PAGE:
Viii.) is also valuable for bridging the gulf between the canonical and the non-canonical traditions and for its just attitude to the criticism of historical traditions.
From 586 B.C. to the completion of the second temple) is the view of the canonical history (2 Chron.
Afterwards, Toland discussed, with considerable real learning and much show of candour, the comparative evidence for the canonical and apocryphal Scriptures, and demanded a careful and complete historical examination of the grounds on which our acceptance of the New Testament canon rests.
He was cited three times, in the canonical manner, and upon not appearing was threatened in the third session with anathema (Hefele, Councils, sect.
In the Church of England the cassock, which with the gown is prescribed by the above-mentioned canon of 1604 as the canonical dress of the clergy, has been continuously, though not universally, worn by the clergy since the Reformation.
All the rest of the canonical works grew up in the schools of the Order, and most of them appear to contain documents, or passages, of different dates.
They carry still further the tendencies that differentiate the friars from the monks; and in particular, in order to be more free in devoting themselves to their special works, the orders of regular clerks have commonly given up the choral celebration of the canonical office, which had been maintained by the friars.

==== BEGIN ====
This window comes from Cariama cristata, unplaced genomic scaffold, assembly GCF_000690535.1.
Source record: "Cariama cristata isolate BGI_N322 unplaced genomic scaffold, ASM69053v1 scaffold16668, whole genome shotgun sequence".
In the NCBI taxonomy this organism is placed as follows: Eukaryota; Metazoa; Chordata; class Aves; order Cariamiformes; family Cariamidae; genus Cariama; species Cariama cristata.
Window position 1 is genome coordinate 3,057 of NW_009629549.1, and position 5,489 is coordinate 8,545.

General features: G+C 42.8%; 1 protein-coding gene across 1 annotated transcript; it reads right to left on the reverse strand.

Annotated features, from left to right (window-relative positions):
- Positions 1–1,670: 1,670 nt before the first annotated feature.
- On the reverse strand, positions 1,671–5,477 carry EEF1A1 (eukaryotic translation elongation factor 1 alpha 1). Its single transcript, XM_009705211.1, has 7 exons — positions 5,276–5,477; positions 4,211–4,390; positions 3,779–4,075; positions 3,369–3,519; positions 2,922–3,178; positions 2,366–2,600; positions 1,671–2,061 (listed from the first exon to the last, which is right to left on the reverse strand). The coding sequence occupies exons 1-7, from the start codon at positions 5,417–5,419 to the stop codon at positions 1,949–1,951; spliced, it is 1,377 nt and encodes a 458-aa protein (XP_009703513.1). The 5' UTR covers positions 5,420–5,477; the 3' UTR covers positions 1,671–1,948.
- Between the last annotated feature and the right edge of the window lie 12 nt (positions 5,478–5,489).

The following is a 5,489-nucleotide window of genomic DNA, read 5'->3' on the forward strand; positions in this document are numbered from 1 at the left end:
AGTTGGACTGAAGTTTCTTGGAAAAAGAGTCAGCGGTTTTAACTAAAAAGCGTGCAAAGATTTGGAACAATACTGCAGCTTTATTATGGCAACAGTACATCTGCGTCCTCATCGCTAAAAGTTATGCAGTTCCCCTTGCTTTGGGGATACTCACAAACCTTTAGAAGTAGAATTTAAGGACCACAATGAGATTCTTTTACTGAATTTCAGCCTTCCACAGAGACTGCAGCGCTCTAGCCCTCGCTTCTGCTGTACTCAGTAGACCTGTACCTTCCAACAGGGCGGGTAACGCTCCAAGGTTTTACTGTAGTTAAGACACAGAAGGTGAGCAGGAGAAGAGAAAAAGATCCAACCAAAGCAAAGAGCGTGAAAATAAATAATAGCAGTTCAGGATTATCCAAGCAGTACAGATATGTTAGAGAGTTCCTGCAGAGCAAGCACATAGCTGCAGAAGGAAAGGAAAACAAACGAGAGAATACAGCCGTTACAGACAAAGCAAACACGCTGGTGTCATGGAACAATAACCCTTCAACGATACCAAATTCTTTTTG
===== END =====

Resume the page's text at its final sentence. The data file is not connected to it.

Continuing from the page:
In 1723 the chapter of Utrecht, in order to preserve the canonical succession of the Dutch clergy, elected Cornelius Steenoven archbishop. He was consecrated (15th October 1724) by Dominique Varlet, bishop of Babylon in partibus, who, having been deposed by the pope for Jansenism, had settled in Amsterdam in 1720.
It is sometimes proposed to view the canonical prophets as simple preachers of righteousness; their predictions of woe, we are told, are conditional, and tell what Israel must suffer if it does not repent.
But at length the hopelessness of the Stewart cause and the growth of congregations outside the establishment forced the bishops to dissociate canonical jurisdiction from royal prerogative and to reconstitute for themselves a territorial episcopate.